While Trump and conservative groups in Mexico want to build literal and metaphorical walls to further divide us as a society, NAAFI is bypassing borders with the one thing that needs no visa or citizenship to cross over: music. The Mexican collective – whose core members include Tomás Davó, Paul Marmota, Lauro Robles, and Alberto Bustamante – doesn’t just release party soundtracks, they’re creating a diverse and inclusive safe space for people of all walks of life through their shows and collaborations with like-minded Latin American artists. Teaming up with Smirnoff Sound Collective, this message is epitomized in their newly released 8-minute mini documentary Tribes: NAAFI, which follows the co-founders through their creative process and their ongoing journey to redefine perceived Latin American identity both domestically and abroad through their music.

In the documentary, the artists and the members of peer groups like Uruguay’s Salviatek collective, Texas’ Svntv Mverte, and Buenos Aires’ HiedraH party series discuss embracing typically spurned genres like reggaeton, dembow, and bachata, among others. They narrate their mission to challenge colonial thinking that tells us Latinidad is inferior to Anglo culture. NAAFI also talk about their desire to create an all-inclusive club community that focuses not only on how the music feels but what it represents.

While the larger, official picture involves the romanticized idea of geographical borders being imaginary when it comes to music, NAAFI is taking us on a genre-diverse sonic adventure where “nobody bothers or judges you” and is “buena onda,” as Davó (aka Fausto Bahia) puts it. “We’re trying to make everyone feel accepted in our shows and [make sure] that no one is excluded,” he explains.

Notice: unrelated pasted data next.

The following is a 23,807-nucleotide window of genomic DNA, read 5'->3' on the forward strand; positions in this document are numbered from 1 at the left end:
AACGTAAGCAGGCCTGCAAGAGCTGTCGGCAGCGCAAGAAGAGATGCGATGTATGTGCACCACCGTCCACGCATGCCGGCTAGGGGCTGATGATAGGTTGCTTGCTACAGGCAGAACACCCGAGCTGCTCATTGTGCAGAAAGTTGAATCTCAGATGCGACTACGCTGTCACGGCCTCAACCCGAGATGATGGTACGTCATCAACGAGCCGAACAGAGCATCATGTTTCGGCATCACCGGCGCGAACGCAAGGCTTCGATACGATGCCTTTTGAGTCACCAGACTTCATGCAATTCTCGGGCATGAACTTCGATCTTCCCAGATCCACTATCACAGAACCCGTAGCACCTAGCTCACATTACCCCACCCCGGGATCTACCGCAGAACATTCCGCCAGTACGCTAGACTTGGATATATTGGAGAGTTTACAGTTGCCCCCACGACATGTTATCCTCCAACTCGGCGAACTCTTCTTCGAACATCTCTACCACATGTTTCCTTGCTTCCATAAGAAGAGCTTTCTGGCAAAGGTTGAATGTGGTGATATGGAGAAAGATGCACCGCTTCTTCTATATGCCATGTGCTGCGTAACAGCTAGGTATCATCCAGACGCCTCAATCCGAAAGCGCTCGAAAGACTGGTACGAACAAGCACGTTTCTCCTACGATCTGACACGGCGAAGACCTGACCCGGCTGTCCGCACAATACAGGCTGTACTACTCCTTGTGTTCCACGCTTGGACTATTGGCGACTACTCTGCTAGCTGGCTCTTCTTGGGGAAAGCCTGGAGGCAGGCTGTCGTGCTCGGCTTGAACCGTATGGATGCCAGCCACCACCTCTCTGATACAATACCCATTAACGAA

However, borders, while bullshit, are very real (and do involve walls and fences and night vision cameras – FYI gringos). So in a symbolic act, NAAFI left their party in Bonita, CA last Friday to cross the border into Tijuana for a real party on Mexico’s Independence Day. The crossing was envisioned as a big, allegorical fuck-you to the concept of borders and the stereotypes that plague the idea of Latin American identity inside and outside the region.

When September 16 rolls around every year, disgruntled users flood social media, claiming Mexico has little to celebrate. We’re still missing 43, the femicide in Juárez prevails, and a large portion of the population wants President Peña Nieto to resign. However, the country’s shitty politics don’t define nor reflect the people as a whole. Yes, there is indeed something to celebrate, and at the Tribes: NAAFI party, we celebrated a culture and values that the movement is reclaiming. Because just as Marmota states at the end of the documentary, “There is no reason not to feel proud about where you come from. On the contrary, take advantage of where you came from and take it further.”